Recently I was talking to a former colleague from a telecommunications company. She was complaining that very much has changed lately and there are tons and tons of new information, procedures and offer mechanisms that everyone has to learn very fast. The company has decided to allow customers to tailor their own offers.
Employees, especially those in the retail and customer service departments are not really happy about this and feel like every such contract is an experiment in its own right. At the opposite end, customers seem to be more pleased than ever with the company because they finally get to choose and personalize their service packages according to their needs.
Of course it’s a nightmare for implementation teams who have to figure out how to make everything work and ensure that once a sales person designs a certain offer and the customer signs for it they will be able to deliver. It was a million times easier when there were only three versions and all bugs were sorted out in the first three days after launch.
Yet it’s what they have to do in order to stay competitive in today’s market so they make it work.
Personal beats global
It’s natural for all of us to desire personalized products and services. I think Coca-Cola’s rather recent campaign where they put names on the bottles proved that point exceedingly. In a world where that beverage is pretty much the image of globalization, having a bottle with your first name on it makes it feel personal.
The company actually took it one step forward and started offering more flavors so that everyone might find one to their liking. They even got into the hot beverages segment. Their marketing has been designing successful publicity and promotion for many years and somehow they manage to stay tuned to what people want.
It’s an example all companies should follow if their goal is to remain competitive and retain customers.
The ability to offer a wide range of products and services that can respond to various needs of very different people is what will make the difference. Each individual is unique and needs to be acknowledged as such rather than be treated as part of a general demographic.
Changing the strategy
With this in mind, Learning & Development managers ought to seriously consider personalized adaptive learning as part of their strategy. It’s 2018 already, the age when houses, television sets and phones are smart.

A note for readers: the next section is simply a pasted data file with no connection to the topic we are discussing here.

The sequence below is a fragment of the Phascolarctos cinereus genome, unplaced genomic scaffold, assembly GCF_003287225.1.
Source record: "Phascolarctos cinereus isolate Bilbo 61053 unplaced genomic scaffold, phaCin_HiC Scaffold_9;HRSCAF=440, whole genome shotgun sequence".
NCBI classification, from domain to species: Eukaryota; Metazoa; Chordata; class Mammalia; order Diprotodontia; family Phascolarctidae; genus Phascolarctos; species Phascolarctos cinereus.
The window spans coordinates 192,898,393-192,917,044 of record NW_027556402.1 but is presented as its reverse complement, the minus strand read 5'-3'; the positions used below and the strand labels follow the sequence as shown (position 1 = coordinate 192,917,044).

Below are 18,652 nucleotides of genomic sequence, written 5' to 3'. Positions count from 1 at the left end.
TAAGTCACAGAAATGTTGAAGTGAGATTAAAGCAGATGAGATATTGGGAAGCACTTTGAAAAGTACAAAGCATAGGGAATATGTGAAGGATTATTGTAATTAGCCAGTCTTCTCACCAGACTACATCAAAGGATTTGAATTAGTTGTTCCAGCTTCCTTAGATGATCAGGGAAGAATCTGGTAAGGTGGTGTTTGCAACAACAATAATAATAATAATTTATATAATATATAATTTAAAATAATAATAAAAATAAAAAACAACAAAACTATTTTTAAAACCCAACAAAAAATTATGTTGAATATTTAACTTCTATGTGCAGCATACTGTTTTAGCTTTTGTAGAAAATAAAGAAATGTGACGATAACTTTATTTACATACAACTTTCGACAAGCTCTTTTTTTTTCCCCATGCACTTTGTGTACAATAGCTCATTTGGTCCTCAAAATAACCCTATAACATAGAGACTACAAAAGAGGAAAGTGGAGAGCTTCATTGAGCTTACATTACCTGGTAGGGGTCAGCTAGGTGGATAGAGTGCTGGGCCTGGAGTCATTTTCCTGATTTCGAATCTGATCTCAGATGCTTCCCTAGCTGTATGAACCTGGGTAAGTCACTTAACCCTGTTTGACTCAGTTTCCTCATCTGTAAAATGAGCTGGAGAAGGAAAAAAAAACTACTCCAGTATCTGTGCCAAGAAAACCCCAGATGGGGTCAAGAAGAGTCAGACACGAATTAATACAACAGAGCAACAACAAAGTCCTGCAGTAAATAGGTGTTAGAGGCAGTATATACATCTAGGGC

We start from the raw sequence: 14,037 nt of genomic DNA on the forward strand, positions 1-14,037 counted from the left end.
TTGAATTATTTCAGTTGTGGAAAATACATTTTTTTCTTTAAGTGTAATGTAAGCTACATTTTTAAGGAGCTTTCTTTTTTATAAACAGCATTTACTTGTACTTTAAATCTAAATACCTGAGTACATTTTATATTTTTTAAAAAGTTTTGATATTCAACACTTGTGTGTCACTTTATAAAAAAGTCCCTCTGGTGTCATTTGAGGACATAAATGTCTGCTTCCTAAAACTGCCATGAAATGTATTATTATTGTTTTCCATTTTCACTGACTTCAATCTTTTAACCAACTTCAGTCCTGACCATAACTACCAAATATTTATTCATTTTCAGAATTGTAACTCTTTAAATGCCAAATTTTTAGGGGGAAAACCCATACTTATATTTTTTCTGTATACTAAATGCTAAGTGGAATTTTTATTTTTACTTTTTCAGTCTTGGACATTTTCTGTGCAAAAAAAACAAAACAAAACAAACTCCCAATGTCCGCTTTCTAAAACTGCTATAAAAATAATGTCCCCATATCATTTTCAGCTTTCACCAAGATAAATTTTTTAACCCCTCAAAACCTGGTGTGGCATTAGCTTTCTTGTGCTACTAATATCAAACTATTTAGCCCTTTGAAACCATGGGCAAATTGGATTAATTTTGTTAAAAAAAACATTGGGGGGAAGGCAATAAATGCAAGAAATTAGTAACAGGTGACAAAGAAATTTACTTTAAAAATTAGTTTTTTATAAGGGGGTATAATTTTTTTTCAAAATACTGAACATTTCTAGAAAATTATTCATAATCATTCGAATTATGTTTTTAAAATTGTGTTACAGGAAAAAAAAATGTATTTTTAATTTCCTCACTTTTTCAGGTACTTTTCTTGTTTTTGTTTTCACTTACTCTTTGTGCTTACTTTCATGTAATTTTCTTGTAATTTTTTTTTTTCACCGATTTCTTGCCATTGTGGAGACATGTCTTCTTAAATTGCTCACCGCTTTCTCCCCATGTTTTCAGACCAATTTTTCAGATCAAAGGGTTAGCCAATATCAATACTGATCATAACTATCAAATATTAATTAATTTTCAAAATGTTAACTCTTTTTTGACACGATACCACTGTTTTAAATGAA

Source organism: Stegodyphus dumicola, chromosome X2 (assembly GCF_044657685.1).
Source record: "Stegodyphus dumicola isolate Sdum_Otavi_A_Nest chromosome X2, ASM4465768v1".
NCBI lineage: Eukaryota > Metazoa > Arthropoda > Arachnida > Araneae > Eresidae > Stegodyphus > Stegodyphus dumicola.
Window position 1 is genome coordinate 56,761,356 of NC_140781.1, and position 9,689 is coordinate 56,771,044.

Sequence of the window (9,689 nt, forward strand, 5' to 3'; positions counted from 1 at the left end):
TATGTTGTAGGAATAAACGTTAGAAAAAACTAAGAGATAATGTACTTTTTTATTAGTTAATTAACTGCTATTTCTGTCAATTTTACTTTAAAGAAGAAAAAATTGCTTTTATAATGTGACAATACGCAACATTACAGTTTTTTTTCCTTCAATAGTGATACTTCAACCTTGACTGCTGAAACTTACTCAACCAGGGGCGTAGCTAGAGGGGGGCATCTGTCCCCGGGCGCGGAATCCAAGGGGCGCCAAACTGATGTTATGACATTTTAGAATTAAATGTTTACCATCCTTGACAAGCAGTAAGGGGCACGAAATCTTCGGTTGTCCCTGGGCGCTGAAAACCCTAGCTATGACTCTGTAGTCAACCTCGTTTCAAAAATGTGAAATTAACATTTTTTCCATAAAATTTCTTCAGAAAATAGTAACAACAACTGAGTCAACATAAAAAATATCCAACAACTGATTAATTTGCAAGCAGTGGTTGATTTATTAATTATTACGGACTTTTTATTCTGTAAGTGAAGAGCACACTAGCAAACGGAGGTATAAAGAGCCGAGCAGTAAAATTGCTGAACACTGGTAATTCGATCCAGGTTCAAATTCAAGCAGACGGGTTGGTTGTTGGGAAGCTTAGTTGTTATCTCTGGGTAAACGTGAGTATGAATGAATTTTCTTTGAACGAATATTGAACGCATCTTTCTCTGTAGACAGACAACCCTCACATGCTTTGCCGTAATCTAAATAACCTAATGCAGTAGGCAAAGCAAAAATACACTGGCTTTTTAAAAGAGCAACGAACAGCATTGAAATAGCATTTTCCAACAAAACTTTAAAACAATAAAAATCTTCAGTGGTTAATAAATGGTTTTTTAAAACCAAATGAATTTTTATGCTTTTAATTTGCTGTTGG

Pretty much all corporate training has gone digital by now, driven mostly by the desire to reduce cost and be more convenient for all involved – no more booking conference rooms and making sure that all participants’ schedules match.
Not enough attention has been given to the quality of learning outcomes though. Very often, the main focus while designing the training material was that the people who enrolled in the course should feel first and foremost entertained. While that holds some value and does wonders for the end of session satisfaction questionnaires, when it comes to translation in the workplace it leaves to be desired.
What’s clearly needed is an improved learning solution that marries the logistical need by making courses available “anytime, anywhere,” while also addressing the much deeper issues of effectiveness and learner engagement.
Taking the path less traveled
Of course, like my former colleague, some might make the argument that adaptive learning is still at the beginning, rather experimental and has not yet proved to bring positive results. Furthermore, there was probably a substantial amount of money invested in the company’s current e-learning solution so it doesn’t seem wise to shift gears just yet.
But apart from really making sense in today’s social dynamics, personalized learning is very far from being a mere shot in the dark. Recent studies have proved the benefits of adaptive learning. The researchers concluded: “Reaching higher levels of the cognitive domain and covering more advanced topics leads not only to more knowledge, but a better assimilation of that knowledge. This means that students are better prepared for their careers. Students don’t just go through the motions to get the required credits to graduate. They integrate the course materials better, at a much higher level of comprehension, and with higher retention of knowledge. In sum, they are better prepared for the professional world.”
Furthermore, using this personalized, software-driven approach allows to incorporate already existing e-learning modules. L&D specialists don’t have to throw everything away and start from scratch, it’s more of an upgrade.
All in all
As a well-proportioned mix of computer science and cognitive research, adaptive learning manages to deliver a personalized, online positive teaching experience. For corporate learning, it offers great potential to map effective and time-efficient unique learning paths that lead to personal development and improved business results.
Raluca Cristescu is a Faculty of Letters graduate with over ten years of experience in corporate training, focused mainly on soft skills for customer service and direct sales.